Tell Stories Designed to Excite the Brains of Your Listeners
Our brains are meaning-making organs. We look for patterns. We fill in gaps to try to create an understandable narrative. And our favorite place to do this is through stories.
With the holidays upon us, you may not be looking forward to hearing the same tired tales once again from Uncle Mike.
Have you ever considered that someone listening to you speak in a business setting may be having the same experience? Even if they haven’t heard the story a million times?
While our brains love stories, not all stories are created equal. What can we do to make ours stand out at work?
Excuse me for nerding out a bit here. You already know I’m fascinated by useful neuroscience. Here are two things that will happen in your listeners’ brains as you tell better stories.
First, you’ll connect with their “mentalizing network.” These parts of the brain pay attention to the motivations of the people in your story, as well as their emotions and beliefs. We love fleshing out “characters” (including you, when you’re a part of the story). Give us some direction on these things.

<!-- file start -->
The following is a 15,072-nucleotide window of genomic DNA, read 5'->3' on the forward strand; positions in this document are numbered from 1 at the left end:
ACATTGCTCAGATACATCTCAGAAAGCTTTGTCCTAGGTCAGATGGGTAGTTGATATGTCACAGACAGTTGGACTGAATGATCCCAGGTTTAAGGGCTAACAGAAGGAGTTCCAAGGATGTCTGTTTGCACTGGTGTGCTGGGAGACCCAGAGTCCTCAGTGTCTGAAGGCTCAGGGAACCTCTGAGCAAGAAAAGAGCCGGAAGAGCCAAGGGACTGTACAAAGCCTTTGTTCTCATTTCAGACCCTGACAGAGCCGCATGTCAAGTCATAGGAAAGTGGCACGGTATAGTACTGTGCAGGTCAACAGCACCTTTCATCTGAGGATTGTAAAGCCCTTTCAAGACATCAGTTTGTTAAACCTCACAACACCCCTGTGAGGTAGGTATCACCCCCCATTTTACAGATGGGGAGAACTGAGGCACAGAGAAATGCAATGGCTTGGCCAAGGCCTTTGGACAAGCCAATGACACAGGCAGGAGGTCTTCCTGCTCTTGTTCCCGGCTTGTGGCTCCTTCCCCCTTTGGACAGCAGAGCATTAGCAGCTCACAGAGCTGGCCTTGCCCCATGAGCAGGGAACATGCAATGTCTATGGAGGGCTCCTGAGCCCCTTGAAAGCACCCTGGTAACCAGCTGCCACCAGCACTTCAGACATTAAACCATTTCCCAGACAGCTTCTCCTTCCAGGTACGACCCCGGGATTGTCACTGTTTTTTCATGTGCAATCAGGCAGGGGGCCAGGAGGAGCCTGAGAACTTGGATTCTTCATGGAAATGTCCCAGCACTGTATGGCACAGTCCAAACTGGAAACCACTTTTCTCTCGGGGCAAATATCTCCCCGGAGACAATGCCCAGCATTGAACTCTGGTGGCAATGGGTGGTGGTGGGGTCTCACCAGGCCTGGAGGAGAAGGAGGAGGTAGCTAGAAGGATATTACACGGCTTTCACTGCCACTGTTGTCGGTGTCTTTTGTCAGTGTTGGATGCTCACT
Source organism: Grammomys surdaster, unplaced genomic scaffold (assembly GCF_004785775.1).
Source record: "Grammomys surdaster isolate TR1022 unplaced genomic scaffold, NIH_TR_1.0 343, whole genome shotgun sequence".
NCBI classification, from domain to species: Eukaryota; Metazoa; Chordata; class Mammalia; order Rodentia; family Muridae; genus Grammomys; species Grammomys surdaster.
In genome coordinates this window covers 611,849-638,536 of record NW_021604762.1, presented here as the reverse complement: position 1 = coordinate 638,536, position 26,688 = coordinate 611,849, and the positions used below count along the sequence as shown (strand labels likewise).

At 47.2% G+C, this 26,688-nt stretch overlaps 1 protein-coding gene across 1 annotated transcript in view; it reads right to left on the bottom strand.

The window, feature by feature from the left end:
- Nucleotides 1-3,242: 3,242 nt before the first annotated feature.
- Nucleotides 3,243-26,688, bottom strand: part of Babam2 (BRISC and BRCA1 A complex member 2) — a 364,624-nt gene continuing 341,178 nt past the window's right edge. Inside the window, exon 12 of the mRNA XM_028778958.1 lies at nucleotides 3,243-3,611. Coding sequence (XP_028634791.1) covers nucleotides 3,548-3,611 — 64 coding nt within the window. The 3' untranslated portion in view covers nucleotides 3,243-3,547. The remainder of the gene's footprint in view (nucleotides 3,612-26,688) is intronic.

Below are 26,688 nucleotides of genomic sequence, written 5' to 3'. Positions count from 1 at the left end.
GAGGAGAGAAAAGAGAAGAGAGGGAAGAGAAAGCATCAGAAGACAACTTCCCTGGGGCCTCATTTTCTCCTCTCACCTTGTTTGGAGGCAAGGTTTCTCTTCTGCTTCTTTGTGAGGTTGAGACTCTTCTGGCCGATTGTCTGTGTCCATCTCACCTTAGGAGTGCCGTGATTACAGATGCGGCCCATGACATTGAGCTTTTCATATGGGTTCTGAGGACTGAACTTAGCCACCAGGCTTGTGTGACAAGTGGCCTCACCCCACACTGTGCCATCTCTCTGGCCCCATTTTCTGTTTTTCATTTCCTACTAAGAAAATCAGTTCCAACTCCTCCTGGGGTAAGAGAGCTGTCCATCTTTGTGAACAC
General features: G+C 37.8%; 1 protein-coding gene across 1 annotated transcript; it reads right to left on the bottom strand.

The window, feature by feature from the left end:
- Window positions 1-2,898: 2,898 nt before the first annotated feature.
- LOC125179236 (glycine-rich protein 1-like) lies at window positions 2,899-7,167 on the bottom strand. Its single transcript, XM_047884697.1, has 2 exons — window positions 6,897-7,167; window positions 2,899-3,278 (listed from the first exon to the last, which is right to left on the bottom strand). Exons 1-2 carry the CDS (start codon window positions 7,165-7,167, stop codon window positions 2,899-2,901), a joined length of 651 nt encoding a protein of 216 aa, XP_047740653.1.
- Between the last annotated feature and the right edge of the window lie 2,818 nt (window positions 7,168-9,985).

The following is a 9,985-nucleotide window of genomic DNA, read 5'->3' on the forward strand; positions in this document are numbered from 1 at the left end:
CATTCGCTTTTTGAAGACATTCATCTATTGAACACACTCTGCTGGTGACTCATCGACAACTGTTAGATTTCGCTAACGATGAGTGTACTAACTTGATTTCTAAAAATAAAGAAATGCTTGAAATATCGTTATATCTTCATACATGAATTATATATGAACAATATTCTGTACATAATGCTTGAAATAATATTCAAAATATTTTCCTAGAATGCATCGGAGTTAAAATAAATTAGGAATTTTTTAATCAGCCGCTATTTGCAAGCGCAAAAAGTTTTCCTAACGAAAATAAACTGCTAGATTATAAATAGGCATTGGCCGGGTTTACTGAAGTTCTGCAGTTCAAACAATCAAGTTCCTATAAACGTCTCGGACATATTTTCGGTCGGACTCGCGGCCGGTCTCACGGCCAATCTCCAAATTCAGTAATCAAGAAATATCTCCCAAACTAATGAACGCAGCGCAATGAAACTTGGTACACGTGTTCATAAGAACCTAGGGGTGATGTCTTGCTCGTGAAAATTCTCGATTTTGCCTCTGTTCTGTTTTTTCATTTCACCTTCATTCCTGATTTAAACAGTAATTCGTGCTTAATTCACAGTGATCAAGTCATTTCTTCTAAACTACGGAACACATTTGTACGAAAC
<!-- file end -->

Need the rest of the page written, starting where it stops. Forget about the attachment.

Second: the most effective stories connect with their “default mode network.” These areas of the brain are involved in understanding meaning. When there’s a lot of activity here, this indicates your communication is more effective. That’s one of the main reasons why you need to have a goal for telling a story, which is the meaning you’re asking people to understand.
Do you remember being a child and asking an adult, “Will you tell me a story?” You — and everyone else — still crave one. Make sure yours are engaging. This helps you overcome the resistance we all have to new ideas and feeds our desire to be more connected.